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Transferring White Officer to New 107th Regiment U.S.C.T.
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Special orders transferring Captain Charles B. Safford from the 117th Regiment to the newly-organized 107th Regiment of U.S. Colored Infantry.

[LORENZO THOMAS]. Document Signed secretarially for Lorenzo Thomas for Lewis G. Brown, Col. 117th USC Infantry, Louisville, Kentucky, October 7, 1864. 1 sheet, 7¾ x 9¾ in.

Inventory #21263.19       Price: $150

Charles B. Safford (1833-1868) – A native of Gilmanton, New Hampshire, Safford was the son of Rev. Dr. Charles G. Safford (1804-1846), a graduate of Dartmouth College and Andover Theological Seminary, and Mary Lancaster Brigham (1808-1882), who remarried in 1849, to Charles H. Estabrook. Charles G. Safford married Clara Safford on September 25, 1860, and they settled in Malta, De Kalb County, Illinois. When the 105th Illinois Infantry organized at Dixon on Sept. 2, 1862, Safford enlisted as a private.

Safford had relatively strong antislavery views, and his experiences in the South may have strengthened them. After the Emancipation Proclamation went into effect, the federal army began to raise “colored” regiments. Even while in the reserve, Safford witnessed the impact of war. The 105th Illinois was eventually called into action during the Atlanta Campaign, charging the enemy’s works at Resaca on May 13, 1864, and engaging in nearly constant combat for two weeks following. Safford was wounded during the campaign, and wrote to his wife describing the gore in some detail. While recuperating, Safford applied for a commission in a Colored Regiment and was temporarily assigned to the 116th USCT before finally receiving a commission as Captain of Co. H., 107th USCT on Dec. 30, 1864. Organized at Louisville in the late spring and summer 1864, Safford’s new outfit was transferred to the Army of James in October 1864, and then to North Carolina from January through August 1865. They were not an idle regiment. During their service, the 107th took part in the Siege of Petersburg, the expeditions to Fort Fisher in Dec. 1864 and Jan. 1865, the capture of Wilmington (Feb. 22, 1865), and the Carolinas Campaign (Mar-Apr. 1865), including Kinston, Goldsboro, and the advance on Raleigh. They witnessed the surrender of Johnson’s forces in Raleigh. For his part, Safford earned a brevet promotion to Major for meritorious service on March 13, 1865.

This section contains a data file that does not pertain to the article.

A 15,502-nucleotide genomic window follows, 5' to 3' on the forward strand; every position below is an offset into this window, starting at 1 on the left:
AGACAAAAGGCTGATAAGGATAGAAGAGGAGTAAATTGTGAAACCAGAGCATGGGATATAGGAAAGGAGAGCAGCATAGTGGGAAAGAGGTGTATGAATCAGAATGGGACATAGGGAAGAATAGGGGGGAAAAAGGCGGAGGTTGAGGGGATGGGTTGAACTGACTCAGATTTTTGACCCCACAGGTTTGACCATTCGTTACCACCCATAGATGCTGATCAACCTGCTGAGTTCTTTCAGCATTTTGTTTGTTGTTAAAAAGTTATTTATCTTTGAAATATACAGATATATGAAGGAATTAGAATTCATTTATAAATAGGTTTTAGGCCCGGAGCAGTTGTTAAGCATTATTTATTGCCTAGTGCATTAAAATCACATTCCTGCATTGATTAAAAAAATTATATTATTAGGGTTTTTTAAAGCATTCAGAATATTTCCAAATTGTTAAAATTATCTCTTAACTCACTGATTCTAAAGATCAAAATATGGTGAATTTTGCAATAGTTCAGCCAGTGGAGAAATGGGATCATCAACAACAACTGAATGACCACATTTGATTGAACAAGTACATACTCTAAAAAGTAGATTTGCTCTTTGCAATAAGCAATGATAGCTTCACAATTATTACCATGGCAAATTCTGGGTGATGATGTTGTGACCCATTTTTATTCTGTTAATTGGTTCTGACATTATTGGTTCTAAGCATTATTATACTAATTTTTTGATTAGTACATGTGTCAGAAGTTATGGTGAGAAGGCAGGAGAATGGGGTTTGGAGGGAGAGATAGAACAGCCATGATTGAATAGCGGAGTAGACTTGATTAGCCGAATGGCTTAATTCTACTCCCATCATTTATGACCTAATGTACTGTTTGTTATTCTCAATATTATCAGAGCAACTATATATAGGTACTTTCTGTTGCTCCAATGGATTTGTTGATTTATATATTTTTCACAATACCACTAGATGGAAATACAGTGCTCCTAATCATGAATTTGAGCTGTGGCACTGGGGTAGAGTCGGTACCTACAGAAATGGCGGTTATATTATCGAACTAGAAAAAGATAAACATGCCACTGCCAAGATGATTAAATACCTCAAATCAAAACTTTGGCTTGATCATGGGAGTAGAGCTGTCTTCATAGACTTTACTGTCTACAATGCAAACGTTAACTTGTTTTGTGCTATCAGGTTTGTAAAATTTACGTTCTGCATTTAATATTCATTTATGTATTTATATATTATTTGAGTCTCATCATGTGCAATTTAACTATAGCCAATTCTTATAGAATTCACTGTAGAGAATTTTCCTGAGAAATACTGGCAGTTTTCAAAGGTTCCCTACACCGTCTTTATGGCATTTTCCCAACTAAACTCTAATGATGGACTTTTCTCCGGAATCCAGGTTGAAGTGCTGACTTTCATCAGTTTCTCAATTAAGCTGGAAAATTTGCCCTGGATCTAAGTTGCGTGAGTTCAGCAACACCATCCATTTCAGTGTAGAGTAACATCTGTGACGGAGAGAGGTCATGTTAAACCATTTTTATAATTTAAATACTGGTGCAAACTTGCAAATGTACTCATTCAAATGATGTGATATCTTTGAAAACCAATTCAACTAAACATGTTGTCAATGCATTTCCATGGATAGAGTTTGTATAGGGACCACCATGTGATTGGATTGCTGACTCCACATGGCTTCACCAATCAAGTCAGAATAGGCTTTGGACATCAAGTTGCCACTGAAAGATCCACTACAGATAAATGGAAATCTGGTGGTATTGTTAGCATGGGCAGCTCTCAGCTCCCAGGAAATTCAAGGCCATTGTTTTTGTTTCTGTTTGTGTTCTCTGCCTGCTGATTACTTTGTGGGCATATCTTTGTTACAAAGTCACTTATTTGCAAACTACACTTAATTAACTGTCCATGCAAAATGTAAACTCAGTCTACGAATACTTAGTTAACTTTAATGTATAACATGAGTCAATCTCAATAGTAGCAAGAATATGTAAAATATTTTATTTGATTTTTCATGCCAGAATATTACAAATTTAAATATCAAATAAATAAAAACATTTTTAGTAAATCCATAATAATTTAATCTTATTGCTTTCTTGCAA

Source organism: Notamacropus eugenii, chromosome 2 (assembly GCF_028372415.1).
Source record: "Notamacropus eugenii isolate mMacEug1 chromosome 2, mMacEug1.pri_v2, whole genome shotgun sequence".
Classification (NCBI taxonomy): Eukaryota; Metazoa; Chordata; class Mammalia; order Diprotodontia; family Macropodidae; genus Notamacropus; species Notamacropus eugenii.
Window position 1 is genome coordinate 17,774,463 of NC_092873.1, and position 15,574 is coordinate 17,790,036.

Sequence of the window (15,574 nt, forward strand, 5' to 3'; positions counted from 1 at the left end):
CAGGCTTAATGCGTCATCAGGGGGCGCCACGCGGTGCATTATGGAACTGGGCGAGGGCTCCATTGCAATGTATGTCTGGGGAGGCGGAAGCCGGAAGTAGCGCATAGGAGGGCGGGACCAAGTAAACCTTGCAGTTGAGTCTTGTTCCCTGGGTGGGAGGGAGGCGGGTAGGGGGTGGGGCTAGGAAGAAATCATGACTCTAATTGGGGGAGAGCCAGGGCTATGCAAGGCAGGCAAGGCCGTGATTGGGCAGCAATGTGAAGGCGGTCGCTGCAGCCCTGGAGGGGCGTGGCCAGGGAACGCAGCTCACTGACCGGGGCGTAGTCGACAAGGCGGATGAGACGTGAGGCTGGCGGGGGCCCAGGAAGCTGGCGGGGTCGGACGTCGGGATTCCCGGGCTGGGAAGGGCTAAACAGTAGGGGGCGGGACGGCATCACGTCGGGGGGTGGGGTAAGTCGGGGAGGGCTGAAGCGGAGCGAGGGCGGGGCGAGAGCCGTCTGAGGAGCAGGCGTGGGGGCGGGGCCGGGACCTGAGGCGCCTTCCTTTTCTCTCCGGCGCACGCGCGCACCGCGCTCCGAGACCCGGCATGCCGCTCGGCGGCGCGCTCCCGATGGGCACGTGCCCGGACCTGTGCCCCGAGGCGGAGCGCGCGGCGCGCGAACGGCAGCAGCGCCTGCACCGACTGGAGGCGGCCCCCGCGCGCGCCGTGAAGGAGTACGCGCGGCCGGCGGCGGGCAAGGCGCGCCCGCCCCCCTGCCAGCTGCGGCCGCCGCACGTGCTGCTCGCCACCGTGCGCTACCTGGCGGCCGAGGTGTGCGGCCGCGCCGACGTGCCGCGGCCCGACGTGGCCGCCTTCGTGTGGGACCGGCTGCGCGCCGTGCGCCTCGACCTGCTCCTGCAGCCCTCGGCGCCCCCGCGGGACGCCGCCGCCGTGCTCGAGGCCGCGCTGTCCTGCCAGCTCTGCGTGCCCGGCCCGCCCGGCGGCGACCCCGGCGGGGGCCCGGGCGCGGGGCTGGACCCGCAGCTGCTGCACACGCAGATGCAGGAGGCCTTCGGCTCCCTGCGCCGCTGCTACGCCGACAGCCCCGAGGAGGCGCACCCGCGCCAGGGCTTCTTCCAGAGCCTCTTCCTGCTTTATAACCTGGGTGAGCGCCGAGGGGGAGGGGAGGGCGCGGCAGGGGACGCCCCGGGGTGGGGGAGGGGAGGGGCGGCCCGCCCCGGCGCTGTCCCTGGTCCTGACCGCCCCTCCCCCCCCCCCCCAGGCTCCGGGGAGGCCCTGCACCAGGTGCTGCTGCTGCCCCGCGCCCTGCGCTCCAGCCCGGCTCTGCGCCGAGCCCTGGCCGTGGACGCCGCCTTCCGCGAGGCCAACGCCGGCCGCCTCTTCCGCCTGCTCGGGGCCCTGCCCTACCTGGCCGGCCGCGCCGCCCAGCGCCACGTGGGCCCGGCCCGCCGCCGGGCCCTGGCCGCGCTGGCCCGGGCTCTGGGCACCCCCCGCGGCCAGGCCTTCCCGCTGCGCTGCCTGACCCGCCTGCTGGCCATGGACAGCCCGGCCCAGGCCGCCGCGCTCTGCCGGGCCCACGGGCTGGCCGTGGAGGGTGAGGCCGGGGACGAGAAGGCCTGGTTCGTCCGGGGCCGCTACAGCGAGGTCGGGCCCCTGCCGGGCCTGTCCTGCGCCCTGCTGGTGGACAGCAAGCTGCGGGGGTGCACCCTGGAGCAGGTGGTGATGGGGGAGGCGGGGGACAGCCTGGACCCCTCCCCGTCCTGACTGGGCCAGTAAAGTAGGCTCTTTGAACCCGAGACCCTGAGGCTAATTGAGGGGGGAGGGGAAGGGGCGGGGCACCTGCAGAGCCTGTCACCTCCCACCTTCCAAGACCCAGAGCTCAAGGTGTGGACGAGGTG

From September 1865 until he mustered out in late November 1866, Safford worked at Camp Distribution, Va., shuffling paperwork, completing muster out rolls, and similar bureaucratic necessities of the post-war army. Although he apparently tried to win a commission in the regular army, he did not succeed and wrote that he thought he would return home and paint houses again. Two years after doing so, he died at home in Malta, Illinois, on Oct. 4, 1868.

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